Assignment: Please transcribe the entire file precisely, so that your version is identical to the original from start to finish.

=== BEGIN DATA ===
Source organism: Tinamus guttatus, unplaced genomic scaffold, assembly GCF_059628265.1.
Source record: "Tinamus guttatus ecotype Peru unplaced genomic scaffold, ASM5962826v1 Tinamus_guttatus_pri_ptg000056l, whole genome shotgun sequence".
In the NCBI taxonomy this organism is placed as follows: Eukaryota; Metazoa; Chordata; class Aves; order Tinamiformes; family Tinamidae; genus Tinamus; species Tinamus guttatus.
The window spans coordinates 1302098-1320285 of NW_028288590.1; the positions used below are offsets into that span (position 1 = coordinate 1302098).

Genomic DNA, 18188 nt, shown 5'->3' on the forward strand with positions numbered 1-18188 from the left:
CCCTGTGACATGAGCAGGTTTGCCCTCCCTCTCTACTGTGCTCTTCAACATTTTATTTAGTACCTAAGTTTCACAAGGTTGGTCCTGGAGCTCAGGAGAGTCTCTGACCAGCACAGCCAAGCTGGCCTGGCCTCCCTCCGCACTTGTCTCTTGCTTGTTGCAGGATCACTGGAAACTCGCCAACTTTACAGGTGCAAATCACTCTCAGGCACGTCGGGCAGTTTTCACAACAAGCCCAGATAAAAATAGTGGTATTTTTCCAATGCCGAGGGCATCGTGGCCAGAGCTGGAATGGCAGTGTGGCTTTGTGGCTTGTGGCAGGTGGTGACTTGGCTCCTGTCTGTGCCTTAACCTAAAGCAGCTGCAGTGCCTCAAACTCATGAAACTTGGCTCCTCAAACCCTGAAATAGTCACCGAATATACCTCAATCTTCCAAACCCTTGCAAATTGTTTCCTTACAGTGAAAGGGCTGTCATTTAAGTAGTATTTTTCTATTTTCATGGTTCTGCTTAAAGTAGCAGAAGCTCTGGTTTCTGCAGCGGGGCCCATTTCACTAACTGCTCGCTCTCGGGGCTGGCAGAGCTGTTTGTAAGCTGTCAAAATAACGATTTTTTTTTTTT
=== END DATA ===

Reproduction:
Source organism: Tinamus guttatus, unplaced genomic scaffold, assembly GCF_059628265.1.
Source record: "Tinamus guttatus ecotype Peru unplaced genomic scaffold, ASM5962826v1 Tinamus_guttatus_pri_ptg000056l, whole genome shotgun sequence".
In the NCBI taxonomy this organism is placed as follows: Eukaryota; Metazoa; Chordata; class Aves; order Tinamiformes; family Tinamidae; genus Tinamus; species Tinamus guttatus.
The window spans coordinates 1302098-1320285 of NW_028288590.1; the positions used below are offsets into that span (position 1 = coordinate 1302098).

Genomic DNA, 18188 nt, shown 5'->3' on the forward strand with positions numbered 1-18188 from the left:
CCCTGTGACATGAGCAGGTTTGCCCTCCCTCTCTACTGTGCTCTTCAACATTTTATTTAGTACCTAAGTTTCACAAGGTTGGTCCTGGAGCTCAGGAGAGTCTCTGACCAGCACAGCCAAGCTGGCCTGGCCTCCCTCCGCACTTGTCTCTTGCTTGTTGCAGGATCACTGGAAACTCGCCAACTTTACAGGTGCAAATCACTCTCAGGCACGTCGGGCAGTTTTCACAACAAGCCCAGATAAAAATAGTGGTATTTTTCCAATGCCGAGGGCATCGTGGCCAGAGCTGGAATGGCAGTGTGGCTTTGTGGCTTGTGGCAGGTGGTGACTTGGCTCCTGTCTGTGCCTTAACCTAAAGCAGCTGCAGTGCCTCAAACTCATGAAACTTGGCTCCTCAAACCCTGAAATAGTCACCGAATATACCTCAATCTTCCAAACCCTTGCAAATTGTTTCCTTACAGTGAAAGGGCTGTCATTTAAGTAGTATTTTTCTATTTTCATGGTTCTGCTTAAAGTAGCAGAAGCTCTGGTTTCTGCAGCGGGGCCCATTTCACTAACTGCTCGCTCTCGGGGCTGGCAGAGCTGTTTGTAAGCTGTCAAAATAACGATTTTTTTTTTTT